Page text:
As the meeting began to unfold, the new models seemed to be eyeballing the most active area of our ATV industry. In the competitive world of 350cc to 450cc ATVs lies a hotbed of consumers who want the best bang for their buck and who have a need for function over flame-throwing. These same consumers, according to Arctic Cat, would look at models like the Yamaha Grizzly 350, Honda Rancher 420 or Polaris Scrambler 500. In the end, it will be the ATV riding public that decides if the guys at Arctic Cat have it right.
What's New In 2011
The first ATV revealed was a mid-displacement ute that features full-time 4WD and a 366cc engine. Labeled the 350 4x4, this $5,499 model is poised as Arctic Cat's "value-priced leader." Its carbureted single cylinder is air-and-oil-cooled with a high-capacity oil cooler added for extra heat reduction. (This same engine was originally used in AC's 366SE model from years past.) The machine rolls on 24-inch Kenda tires and steel rims. Suspension is handled via dual A-arms front and rear; a rolling ground clearance of 10 inches will make crossing tough trail obstacles possible. The CVT transmission has a long-life maintenance-free belt, which Arctic Cat claims is properly sealed from debris like mud and dirt. This unique ride will dress in colors such as Arctic Cat's lime green as well as red and a deep green.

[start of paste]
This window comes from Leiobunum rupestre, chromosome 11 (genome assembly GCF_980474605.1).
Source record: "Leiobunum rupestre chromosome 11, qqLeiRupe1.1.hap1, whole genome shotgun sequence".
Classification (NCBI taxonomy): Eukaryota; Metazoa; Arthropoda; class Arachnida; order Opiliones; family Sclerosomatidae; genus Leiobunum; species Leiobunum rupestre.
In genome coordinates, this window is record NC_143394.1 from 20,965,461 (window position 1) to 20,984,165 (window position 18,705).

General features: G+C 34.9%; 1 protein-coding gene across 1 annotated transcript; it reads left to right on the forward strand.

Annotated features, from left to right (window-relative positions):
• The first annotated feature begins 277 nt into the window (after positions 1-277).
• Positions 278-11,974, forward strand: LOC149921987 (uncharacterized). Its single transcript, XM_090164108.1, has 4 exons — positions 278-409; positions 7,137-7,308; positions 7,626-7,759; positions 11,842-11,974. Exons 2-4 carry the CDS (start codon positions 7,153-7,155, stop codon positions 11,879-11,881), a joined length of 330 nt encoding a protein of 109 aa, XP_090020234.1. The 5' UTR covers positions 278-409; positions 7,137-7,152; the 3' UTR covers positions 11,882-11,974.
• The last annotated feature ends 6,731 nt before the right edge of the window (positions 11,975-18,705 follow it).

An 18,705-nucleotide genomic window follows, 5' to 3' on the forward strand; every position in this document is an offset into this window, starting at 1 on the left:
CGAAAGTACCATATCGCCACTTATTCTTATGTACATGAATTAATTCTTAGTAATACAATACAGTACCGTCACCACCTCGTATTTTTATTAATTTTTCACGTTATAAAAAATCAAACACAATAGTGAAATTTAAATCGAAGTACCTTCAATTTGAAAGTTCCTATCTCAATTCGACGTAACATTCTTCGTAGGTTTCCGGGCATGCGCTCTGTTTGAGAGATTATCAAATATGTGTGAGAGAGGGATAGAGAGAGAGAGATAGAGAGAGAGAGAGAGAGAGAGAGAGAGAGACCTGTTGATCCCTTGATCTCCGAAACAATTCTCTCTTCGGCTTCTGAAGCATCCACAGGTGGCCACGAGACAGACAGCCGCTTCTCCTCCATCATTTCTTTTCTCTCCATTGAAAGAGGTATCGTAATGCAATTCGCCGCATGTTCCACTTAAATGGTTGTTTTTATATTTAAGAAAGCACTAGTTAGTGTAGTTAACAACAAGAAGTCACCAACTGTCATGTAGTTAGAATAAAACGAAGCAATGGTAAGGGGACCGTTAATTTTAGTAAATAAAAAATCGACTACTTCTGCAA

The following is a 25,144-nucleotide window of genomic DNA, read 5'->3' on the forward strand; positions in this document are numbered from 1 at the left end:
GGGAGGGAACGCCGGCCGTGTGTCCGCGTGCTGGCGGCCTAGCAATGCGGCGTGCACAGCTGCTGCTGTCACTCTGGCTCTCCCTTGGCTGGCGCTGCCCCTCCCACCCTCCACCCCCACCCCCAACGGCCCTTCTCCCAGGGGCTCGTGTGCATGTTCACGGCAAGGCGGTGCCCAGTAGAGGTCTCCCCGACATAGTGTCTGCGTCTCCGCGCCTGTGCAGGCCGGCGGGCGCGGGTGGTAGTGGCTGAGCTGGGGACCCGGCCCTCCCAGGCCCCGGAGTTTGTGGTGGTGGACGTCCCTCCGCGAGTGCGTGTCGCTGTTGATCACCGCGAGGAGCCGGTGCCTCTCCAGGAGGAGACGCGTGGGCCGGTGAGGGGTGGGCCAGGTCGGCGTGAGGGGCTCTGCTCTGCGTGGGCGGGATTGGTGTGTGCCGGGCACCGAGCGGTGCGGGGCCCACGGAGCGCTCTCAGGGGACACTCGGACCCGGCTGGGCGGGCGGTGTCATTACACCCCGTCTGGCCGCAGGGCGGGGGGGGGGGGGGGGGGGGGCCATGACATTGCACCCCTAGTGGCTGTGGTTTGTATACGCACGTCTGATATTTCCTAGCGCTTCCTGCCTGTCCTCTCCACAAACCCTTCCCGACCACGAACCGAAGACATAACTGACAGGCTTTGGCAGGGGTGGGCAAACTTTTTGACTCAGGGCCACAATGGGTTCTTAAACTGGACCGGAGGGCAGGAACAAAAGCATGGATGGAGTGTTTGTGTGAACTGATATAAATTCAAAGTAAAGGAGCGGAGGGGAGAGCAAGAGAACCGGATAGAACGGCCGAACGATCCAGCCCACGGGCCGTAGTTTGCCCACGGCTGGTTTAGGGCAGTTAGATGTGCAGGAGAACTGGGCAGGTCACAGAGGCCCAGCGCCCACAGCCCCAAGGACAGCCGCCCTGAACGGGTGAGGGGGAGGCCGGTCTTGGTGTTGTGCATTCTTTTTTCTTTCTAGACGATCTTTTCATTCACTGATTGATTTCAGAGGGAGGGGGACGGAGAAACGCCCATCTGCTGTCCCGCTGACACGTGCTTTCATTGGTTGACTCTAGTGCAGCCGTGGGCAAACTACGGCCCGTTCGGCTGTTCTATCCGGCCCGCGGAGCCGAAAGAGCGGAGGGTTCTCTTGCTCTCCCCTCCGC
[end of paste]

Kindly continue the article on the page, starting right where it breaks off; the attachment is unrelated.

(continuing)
Getting on to the next of the three new rides, we found a utility-style ATV with a bucket list of familiar features. Arctic Cat's $5,999 425 is a pure breed of utility prowess and has all the equipment needed to stand in the midsize ATV ranks. Comparisons were made to the Polaris Sportsman 500 and the Honda Rancher 420; Arctic Cat said it focused on this group for the 425's success. The four-stroke, midsize, 443cc powerplant makes waves with its electronic fuel injection over the 350's carburetor. Having an independent A-arm suspension on all four corners yields the same travel as its lower-displacement counterpart of 7 inches both front and rear. The ground clearance is also the same as the 350's at 10 inches down the center of the machine. Having a weight advantage, the 425 tips the scale in just over the 600 mark (at 613 pounds dry), while others in the same class will drag their feet at the 650 mark. Dressed in several colors like green, lime green and bright red, the machine we tested wore some rare items not usually found on a utility ATV in the US market. Adding twin brake lights isn't really a new item, but having dual reverse lights is. The 425, just like its 350cc sibling, comes with back-up lights for the 2011 model year. The digital dash also yields quite a bit of information thanks to a tripmeter, gear indicator and high-temperature and low-battery warnings; this should provide all the discriminating rider needs. With a fuel capacity of 4.3 gallons coupled with fuel injection, the ride will last a while before refueling is necessary. Seating on the 425 4x4 is plush and adequate for trail riding or work, and there is plenty of room for the big-footed Texan on the farm in the footwells of the beast. That's what matters most anyhow, right?